One evening, I made a point of leaving my phone in my room, so that I could spend my time downstairs with my flatmates, mind separate from the infernal device. I felt very proud of myself, I felt a weight off my shoulders, I was free. Then, at about 2 in the morning, I went to bed, checked my phone and found what could only be described as a ‘proposition’ from someone I really fancied. But I was too late. THIS NEVER HAPPENED AGAIN. I NEVER MET UP WITH HER. I SHALL NEVER LET MY PHONE LEAVE MY SIDE FOR THE REST OF ETERNITY. I DEMAND TO BE BURIED WITH IT. TONIGHT.
So yeah, you could say I now have nomophobia – a fear of being separated from your phone. The term, which was first coined in 2016, is short for ‘no-mobile phobia’, and according to The Guardian, researchers in Hong Kong are worried that it’s becoming an epidemic.
One of the researchers, Dr Kim Ki Jo, says of the phenomenon: “The findings of our study suggest that users perceive smartphones as their extended selves and get attached to the devices. People experience feelings of anxiety and unpleasantness when separated from their phones.”
In the study, volunteers were asked how they felt when away from their trusty phone – people that demonstrated signs of nomophobia said they felt “alone” and “hurt”, with “neck pain” even being reported in some cases. People’s necks were actually hurting because they didn’t have their phones with them. Presumably because their heads were looking forward for once.
An American study also reported genuine physical changes in subjects torn from their comfortable devices, with increases in heart rate and blood pressure being noted.
But why is this happening? And why is it happening now? Professor Mark Griffiths, chartered psychologist and director of the International Gaming Research Unit at Nottingham Trent University, has a theory:
“People don’t use their phones to talk to other people – we are talking about an internet-connected device that allows people to deal with lots of aspects of their lives.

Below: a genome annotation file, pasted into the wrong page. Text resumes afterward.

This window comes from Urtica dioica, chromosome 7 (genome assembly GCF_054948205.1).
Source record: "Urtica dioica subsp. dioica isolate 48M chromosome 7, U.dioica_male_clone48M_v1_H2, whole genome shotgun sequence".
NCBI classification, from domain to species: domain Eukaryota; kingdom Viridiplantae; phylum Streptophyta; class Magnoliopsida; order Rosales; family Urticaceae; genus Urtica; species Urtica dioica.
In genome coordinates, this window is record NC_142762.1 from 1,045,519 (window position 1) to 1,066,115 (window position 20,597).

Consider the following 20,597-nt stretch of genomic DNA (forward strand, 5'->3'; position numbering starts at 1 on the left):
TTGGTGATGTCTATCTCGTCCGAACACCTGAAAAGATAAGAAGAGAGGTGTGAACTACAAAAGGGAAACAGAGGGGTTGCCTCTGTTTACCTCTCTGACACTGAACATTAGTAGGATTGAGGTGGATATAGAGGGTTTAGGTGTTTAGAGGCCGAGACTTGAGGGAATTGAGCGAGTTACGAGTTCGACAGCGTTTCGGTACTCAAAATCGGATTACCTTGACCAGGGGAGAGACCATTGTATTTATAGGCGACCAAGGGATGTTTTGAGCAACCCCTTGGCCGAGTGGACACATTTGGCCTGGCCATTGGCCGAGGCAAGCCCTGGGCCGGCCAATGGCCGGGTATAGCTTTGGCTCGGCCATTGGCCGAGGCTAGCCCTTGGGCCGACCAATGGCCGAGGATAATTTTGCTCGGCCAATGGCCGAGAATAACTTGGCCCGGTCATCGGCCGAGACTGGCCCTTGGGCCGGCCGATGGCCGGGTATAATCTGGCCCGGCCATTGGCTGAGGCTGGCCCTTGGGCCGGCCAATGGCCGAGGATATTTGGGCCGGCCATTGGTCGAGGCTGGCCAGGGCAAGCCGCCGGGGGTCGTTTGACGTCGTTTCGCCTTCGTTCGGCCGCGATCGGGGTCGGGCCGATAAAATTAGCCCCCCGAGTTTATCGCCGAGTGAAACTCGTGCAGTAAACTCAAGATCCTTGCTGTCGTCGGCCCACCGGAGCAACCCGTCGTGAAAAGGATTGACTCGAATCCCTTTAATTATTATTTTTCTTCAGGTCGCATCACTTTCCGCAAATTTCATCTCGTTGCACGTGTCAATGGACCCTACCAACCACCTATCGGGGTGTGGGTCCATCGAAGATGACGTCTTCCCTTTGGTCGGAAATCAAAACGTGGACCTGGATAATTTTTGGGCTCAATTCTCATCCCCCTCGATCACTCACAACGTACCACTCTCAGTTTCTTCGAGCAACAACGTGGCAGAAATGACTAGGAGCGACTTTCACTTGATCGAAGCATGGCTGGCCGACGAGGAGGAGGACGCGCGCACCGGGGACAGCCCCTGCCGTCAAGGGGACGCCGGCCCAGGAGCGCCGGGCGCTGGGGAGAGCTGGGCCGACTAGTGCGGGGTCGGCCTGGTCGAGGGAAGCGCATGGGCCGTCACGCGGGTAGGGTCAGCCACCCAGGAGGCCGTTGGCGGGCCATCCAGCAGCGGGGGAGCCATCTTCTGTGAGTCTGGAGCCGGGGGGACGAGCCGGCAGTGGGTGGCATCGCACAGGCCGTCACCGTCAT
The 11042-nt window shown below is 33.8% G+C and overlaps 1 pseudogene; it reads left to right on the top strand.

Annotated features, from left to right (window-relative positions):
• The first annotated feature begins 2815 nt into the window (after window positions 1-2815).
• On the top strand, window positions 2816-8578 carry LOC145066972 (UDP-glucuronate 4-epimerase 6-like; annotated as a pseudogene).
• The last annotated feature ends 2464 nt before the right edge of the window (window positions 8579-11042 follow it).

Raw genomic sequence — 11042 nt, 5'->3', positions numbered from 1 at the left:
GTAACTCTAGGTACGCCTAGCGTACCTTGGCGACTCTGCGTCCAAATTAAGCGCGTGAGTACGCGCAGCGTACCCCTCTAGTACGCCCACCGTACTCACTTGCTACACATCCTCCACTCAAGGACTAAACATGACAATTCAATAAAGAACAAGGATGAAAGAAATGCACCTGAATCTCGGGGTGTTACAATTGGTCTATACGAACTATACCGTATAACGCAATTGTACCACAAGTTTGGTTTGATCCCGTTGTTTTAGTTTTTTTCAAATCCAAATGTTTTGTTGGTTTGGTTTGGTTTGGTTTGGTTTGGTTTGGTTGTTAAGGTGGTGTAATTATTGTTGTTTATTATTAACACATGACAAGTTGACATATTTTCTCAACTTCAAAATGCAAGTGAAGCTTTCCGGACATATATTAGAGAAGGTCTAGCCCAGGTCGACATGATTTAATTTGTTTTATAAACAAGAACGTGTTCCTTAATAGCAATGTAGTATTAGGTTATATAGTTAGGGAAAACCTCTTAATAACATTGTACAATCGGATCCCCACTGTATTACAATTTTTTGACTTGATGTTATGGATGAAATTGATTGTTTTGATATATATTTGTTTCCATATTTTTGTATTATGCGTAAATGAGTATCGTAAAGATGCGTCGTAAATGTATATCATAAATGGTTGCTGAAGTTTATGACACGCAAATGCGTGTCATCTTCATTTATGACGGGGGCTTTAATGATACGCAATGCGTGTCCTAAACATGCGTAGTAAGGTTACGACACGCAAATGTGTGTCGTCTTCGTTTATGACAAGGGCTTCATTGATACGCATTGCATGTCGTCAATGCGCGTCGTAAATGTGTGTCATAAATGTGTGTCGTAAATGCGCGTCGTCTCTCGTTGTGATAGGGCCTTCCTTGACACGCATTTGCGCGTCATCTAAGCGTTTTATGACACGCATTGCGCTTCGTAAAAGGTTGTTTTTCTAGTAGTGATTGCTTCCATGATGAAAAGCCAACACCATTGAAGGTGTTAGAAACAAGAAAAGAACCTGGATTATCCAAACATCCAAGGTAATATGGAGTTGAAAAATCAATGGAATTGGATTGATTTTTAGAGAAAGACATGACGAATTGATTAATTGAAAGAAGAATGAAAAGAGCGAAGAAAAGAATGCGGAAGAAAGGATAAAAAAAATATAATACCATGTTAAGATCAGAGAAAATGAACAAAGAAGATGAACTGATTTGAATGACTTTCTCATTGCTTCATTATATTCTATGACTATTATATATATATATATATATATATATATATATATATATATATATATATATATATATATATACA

“You would have to surgically remove a phone from a teenager because their whole life is ingrained in this device.”
Obviously, he’s being a tad hilarious here, but it’s sort of true – what else is there when your phone has gone? If you’re a youngster: not much, really. Snapchat, Insta, to some extent Twitter – they’re the 2017 equivalent of a 2007 day out with friends. And even if you are actually, literally having a day out with your friends, then how are you supposed to let everyone else know that you’re doing it? Or conversely, know your friends are doing it, too?
If you think you might have nomophobia (you do though, don’t you), Griffiths says to look out for a couple of tell-tale signs:
- Your phone is the most important thing in your life
- You have noticed the time you spend on it rapidly increasing
- You get withdrawal symptoms when it’s out of your reach (like your neck hurts, for fuck’s sake)
- Using it is essential to de-stress
- Using it is essential to get excited
- Use of your phone compromises relationships or work
- It provokes inner conflict – so you know you’d like to leave it in your room, but you’re worried a babe will message you
(If you want an even more in-depth test, head on over here to diagnose yourself.)
So, does any of that apply to you? If so, you’ve probably got nomophobia. Check your phone right now. Is the screen very greasy and/or sweaty? You’ve got nomophobia. Do you have weird, hard nodules on the joints in your thumb from repetitive use? You’ve got nomophobia. Are your hands like Lego Man hands, able only to grasp objects of a certain size and shape? You’ve got nomophobia. Have you got a tattoo of your own phone on your forearm? You’ve got nomophobia. Are you literally a giant phone? You’ve got nomophobia and YOU ARE LITERALLY A GIANT PHONE.